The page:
At the end of our time together, Gilad tells me something he’s never talked about publicly (not even with his family) and is only recently beginning to come to terms with. In his teenage years, Gilad developed anorexia and bulimia. Although these are eating disorders generally associated with girls, and often trivialized as ailments of superficiality, they’re both destructive mental health disorders that some have claimed are harder to kick than cocaine. He dealt with this alone, in secret, for ten years. Thinking back to being a teenager, he realized that he had no way of expressing what it was he was going through. 

To this day, he doesn’t know if he’s ready to talk about it openly, or if he really knows what to say. But knowing Gilad, he’ll probably start sharing even before he’s ready. That’s at the heart of why JAYU, Korean for freedom (??), exists. 

“It’s only through sharing and relating to others that I think you’re able to overcome it” he tells me.

Has there ever been a time when your heart led you astray?

As before, I asked Gilad the same final question that I posed to Mani Mogo and DaveHas there ever been a time when your heart led you astray?

"I was working full-time elsewhere and JAYU was this side hobby. I always had this dream of it becoming a full-time job, but I was scared to take the plunge because I'd have to give up my salary, my savings, my stability for something that wasn't paying me.

By chance one day, and I call this one of the greatest days of my life, I got in a really bad motorcycle accident. I was knocked out cold. The bike was mangled. And as I got up at that moment, I thought to myself ‘what am I doing with my life?’ I thought, if I wasn’t getting up everyday and giving out of my heart and out of my passion, I wasn’t giving anything. And so I decided to take the leap and become a full-time entrepreneur. For the longest time it was all of those other things that were scaring me away from doing it: material wealth, financial security. And those are things that I don't have right now, but in the ways in which I'm lacking financially I make up for by being so privileged and wealthy in experience, in the fact that I can wake up and do something that's fulfilling me and making a difference.”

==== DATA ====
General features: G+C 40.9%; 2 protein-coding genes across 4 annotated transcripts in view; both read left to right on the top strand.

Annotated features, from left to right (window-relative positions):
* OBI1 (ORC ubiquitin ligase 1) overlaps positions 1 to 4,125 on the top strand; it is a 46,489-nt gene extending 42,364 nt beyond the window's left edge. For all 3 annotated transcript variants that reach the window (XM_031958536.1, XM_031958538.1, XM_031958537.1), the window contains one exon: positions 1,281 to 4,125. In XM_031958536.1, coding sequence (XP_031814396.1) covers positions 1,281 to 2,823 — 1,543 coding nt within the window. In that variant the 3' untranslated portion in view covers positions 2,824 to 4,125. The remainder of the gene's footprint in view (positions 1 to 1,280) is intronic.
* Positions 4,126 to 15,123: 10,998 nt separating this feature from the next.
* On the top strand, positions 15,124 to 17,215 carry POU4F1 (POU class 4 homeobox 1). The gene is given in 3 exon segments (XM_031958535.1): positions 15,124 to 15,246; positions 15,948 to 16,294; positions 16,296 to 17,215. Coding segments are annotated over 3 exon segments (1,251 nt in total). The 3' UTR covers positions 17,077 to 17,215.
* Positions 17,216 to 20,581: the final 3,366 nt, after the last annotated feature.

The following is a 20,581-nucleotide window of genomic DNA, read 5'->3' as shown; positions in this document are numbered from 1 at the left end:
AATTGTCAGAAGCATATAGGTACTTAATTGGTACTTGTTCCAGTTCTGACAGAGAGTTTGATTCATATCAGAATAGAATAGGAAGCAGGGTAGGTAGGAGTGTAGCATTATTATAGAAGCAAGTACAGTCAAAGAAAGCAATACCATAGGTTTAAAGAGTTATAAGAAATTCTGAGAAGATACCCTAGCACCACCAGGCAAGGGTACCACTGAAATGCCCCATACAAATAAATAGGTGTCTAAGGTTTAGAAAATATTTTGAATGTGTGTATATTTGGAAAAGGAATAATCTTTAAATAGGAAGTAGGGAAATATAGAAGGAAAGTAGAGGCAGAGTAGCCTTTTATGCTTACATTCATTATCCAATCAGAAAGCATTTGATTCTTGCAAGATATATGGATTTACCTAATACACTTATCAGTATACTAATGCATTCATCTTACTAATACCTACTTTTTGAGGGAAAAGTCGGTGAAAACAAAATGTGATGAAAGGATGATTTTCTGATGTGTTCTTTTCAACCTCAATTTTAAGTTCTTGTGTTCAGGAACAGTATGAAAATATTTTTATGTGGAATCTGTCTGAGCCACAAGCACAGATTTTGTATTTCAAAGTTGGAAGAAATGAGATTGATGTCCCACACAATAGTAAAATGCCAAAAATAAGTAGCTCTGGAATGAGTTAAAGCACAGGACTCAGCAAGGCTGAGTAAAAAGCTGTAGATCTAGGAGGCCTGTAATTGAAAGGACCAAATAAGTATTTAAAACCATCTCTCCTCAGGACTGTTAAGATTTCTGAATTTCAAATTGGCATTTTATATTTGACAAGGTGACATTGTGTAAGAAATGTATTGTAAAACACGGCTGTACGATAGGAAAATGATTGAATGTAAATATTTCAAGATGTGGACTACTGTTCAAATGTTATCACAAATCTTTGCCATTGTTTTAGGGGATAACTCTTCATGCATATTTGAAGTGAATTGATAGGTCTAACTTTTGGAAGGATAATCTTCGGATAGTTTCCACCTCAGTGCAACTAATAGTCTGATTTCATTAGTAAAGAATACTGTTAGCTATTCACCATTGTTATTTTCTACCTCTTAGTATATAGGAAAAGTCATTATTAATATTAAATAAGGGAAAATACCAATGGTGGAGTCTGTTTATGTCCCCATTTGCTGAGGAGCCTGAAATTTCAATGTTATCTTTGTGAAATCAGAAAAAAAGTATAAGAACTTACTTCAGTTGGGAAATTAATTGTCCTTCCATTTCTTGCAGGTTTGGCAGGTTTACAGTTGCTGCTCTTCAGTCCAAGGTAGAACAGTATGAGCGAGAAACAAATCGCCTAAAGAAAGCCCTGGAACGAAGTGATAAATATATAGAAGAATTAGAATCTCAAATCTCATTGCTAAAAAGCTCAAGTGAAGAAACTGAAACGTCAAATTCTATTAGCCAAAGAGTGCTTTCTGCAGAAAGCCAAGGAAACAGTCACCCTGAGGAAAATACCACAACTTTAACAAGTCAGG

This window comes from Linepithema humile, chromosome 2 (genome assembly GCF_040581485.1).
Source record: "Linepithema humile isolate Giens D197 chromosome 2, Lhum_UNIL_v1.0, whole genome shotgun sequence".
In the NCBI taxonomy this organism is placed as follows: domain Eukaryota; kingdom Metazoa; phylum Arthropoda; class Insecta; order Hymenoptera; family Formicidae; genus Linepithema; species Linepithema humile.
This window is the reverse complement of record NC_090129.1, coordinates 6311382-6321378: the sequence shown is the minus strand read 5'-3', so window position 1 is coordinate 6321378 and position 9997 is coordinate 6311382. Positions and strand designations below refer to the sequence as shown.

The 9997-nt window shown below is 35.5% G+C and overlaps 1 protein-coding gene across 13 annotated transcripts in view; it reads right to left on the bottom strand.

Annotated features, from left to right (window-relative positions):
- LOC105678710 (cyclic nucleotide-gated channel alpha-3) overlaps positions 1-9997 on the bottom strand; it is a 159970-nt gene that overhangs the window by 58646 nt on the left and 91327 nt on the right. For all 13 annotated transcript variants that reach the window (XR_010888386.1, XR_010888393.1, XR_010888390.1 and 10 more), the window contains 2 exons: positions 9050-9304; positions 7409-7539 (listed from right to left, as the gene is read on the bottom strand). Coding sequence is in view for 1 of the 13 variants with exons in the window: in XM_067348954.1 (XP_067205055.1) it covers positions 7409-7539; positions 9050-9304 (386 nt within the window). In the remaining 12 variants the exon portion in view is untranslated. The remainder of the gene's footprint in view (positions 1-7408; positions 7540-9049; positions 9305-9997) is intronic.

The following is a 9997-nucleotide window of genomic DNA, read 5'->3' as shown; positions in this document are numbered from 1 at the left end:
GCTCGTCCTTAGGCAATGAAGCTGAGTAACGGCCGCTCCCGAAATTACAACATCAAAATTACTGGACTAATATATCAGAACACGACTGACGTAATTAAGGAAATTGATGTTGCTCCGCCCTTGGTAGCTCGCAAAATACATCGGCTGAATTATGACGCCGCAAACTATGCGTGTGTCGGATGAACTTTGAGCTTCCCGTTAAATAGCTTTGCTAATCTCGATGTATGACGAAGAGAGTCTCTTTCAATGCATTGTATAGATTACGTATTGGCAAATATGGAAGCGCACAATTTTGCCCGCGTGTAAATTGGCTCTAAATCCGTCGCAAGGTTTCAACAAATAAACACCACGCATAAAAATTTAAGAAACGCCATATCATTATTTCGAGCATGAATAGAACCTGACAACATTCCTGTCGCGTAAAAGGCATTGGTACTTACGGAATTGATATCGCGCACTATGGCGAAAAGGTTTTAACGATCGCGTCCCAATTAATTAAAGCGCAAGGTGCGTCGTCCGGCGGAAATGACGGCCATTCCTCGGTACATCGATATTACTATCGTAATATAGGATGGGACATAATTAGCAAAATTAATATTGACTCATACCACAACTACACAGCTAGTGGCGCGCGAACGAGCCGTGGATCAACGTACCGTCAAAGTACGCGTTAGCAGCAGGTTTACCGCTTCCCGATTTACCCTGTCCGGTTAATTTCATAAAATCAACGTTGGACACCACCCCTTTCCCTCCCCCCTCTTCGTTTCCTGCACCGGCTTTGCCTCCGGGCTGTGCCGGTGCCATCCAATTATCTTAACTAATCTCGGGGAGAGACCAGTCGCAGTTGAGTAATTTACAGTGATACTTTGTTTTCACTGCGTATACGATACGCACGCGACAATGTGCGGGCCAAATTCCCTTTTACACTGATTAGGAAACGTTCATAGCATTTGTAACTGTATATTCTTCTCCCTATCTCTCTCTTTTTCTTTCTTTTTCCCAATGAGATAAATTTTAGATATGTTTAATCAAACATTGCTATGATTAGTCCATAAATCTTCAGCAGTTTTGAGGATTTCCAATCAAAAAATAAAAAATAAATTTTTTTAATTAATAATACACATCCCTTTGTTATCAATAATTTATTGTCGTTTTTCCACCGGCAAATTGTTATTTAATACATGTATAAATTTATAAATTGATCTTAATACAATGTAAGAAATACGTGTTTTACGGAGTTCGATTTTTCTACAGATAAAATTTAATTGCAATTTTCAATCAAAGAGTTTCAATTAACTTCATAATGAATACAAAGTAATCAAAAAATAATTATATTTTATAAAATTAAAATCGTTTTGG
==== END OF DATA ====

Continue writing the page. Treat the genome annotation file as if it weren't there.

JAYU is in its fifth year with Gilad at the helm. He’s set a course that he knows is right. He does it for himself as much as he’s doing it for others. Who knows? Perhaps he’s destined for fame, after all.

Let's start a dialogue.

Join Us on Facebook: In Doing Things with Heart

***Photo Credits: Family, childhood and motorcycle photo from Gilad Cohen, "Let's Talk About Our Fears" from Chin Pua

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Story By
Katy Chan Creative Director & Photographer

In Doing Things with Heart
Photographer based in Toronto, Canada

Imogen Grace Interviewer & Writer

Writer & filmaker based in Toronto and New York who loves all stories of grand adventure.

Jason Ahn Editor

"Killing time with gin and lime", writer based in London, UK.